This book is the first full-length work concerning the restoration and excavations carried out at Qal’at Sem’an in Syria in the twentieth century. It was written by the notable architect and archaeologist Georges Tchalenko based on his notes, plans, photographs and sketches as he undertook the work in the years before and during the Second World War. Left unpublished at the time of his death during the Lebanese Civil War, it is published here for the first time in the original French with an English translation. The text is richly illustrated throughout and accompanied by a biographical essay by John Tchalenko and an introduction to the historiography of Qal’at Sem’an and Symeon Stylites by Emma Loosley Leeming.
Revisioning John Chrysostom, Chris de Wet and Wendy Mayer harness and promote a new wave of scholarship on the life and works of this famous late-antique (c. 350-407 CE) preacher. New theories from the cognitive and neurosciences, cultural and sleep studies, and history of the emotions, among others, meld with reconsideration of lapsed approaches – his debt to Graeco-Roman paideia, philosophy, and now medicine – resulting in sometimes surprising and challenging conclusions. Together the chapters produce a fresh vision of John Chrysostom that moves beyond the often negative views of the 20th century and open up substantially new vistas for exploration.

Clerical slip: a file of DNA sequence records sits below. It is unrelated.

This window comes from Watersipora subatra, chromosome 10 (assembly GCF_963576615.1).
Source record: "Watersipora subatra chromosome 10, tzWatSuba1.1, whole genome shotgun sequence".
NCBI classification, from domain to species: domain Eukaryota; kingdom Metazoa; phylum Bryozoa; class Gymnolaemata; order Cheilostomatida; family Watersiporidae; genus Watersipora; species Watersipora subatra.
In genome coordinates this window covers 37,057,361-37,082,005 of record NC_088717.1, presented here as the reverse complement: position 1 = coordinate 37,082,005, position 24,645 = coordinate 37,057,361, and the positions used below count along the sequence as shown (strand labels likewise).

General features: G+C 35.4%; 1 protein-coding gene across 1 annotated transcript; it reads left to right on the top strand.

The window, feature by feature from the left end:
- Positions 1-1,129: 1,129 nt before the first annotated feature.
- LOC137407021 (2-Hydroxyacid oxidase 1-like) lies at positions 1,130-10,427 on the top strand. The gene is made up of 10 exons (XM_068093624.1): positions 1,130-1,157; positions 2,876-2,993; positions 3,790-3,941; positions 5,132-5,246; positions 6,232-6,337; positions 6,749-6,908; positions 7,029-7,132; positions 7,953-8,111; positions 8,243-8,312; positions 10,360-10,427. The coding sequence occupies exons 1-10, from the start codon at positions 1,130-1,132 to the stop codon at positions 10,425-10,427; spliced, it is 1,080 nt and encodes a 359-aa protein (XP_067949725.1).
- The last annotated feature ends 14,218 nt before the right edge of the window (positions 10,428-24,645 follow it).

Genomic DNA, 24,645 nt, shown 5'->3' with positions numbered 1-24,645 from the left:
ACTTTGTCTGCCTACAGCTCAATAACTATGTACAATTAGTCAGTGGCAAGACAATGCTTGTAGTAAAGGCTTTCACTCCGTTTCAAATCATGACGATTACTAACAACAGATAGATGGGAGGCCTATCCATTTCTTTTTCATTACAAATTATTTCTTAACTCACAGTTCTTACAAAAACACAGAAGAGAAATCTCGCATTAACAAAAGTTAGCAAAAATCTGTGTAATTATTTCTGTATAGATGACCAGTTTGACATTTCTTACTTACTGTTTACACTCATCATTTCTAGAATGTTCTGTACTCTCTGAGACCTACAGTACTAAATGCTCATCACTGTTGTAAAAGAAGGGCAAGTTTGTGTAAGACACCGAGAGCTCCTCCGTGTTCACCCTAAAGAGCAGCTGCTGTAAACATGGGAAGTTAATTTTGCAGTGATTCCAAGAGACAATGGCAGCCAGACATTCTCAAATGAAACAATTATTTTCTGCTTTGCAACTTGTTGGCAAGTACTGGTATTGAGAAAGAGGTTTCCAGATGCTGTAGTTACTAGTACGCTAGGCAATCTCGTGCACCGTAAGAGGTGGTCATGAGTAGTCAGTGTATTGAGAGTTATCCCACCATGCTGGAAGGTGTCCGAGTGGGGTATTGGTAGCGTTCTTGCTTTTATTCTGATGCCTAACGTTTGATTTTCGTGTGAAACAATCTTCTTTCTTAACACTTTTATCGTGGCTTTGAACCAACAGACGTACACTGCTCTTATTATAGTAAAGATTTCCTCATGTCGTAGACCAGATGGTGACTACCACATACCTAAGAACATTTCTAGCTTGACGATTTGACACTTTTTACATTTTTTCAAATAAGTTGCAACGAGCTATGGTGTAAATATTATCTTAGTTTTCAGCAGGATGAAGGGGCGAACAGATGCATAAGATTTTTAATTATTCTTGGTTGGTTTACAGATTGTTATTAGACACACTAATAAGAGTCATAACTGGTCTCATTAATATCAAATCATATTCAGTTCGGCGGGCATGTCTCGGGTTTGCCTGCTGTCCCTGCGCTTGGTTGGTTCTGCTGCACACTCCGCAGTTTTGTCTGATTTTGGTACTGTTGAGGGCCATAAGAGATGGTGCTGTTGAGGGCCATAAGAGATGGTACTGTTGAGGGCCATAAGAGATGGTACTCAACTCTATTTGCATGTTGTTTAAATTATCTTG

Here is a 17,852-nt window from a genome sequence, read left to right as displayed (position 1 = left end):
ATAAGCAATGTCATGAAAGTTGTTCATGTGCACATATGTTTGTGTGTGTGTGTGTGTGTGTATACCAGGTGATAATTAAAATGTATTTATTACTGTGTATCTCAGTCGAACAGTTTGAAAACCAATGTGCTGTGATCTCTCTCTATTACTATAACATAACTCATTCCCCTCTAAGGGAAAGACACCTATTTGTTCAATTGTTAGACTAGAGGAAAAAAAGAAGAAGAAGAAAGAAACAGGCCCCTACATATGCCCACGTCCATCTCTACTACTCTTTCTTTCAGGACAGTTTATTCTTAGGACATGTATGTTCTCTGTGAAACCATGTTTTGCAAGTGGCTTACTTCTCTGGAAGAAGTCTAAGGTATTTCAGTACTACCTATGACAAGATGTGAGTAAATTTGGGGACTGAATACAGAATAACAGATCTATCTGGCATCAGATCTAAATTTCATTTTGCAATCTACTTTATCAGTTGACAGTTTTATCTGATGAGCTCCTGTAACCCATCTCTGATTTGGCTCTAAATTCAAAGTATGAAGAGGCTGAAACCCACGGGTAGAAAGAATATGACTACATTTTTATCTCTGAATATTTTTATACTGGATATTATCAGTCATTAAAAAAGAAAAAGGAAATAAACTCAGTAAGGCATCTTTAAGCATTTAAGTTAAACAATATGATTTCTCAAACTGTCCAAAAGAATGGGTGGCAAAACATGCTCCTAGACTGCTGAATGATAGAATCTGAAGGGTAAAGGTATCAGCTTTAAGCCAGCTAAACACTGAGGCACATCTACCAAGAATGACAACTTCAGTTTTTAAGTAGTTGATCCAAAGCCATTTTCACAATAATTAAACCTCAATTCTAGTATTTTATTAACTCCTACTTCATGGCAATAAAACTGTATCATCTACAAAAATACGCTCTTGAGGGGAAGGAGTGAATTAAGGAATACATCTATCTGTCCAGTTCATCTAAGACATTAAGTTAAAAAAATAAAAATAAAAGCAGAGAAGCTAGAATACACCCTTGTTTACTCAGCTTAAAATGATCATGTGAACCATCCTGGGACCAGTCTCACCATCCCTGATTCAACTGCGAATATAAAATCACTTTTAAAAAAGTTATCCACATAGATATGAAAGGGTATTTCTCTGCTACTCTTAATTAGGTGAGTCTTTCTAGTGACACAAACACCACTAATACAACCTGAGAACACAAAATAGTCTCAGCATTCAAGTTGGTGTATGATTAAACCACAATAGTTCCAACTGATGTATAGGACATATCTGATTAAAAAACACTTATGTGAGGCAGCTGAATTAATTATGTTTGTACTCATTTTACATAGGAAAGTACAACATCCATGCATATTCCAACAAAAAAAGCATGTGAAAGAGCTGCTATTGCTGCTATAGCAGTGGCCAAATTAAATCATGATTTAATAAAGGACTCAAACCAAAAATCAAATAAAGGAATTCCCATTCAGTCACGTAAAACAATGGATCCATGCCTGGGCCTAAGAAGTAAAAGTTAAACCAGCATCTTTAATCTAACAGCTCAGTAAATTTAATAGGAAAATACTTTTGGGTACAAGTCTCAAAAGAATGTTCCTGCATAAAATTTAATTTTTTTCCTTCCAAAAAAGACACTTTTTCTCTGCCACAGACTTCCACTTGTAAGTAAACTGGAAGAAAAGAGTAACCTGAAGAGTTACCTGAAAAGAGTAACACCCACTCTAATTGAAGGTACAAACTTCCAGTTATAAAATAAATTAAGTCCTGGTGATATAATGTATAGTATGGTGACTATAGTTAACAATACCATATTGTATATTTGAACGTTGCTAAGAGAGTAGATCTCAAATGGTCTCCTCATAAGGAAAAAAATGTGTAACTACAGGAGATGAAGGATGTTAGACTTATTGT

This volume commemorating the late Armenian scholar Karen Yuzbashyan comprises studies of mediaeval Armenian culture, including the reception of biblical and parabiblical texts, theological literature, liturgy, hagiography, manuscript studies, Church history and secular history, and Christian art and material culture. Special attention is paid to early Christian and late Jewish texts and traditions preserved in documents written in Armenian. Several contributions focus on the interactions of Armenia with other cultures both within and outside the Byzantine Commonwealth: Greek, Georgian, Syriac, Coptic, Ethiopic, and Iranian. Select contributions may serve as initial reference works for their respective topics (the catalogue of Armenian khachkars in the diaspora and the list of Armenian Catholicoi in Tzovk’).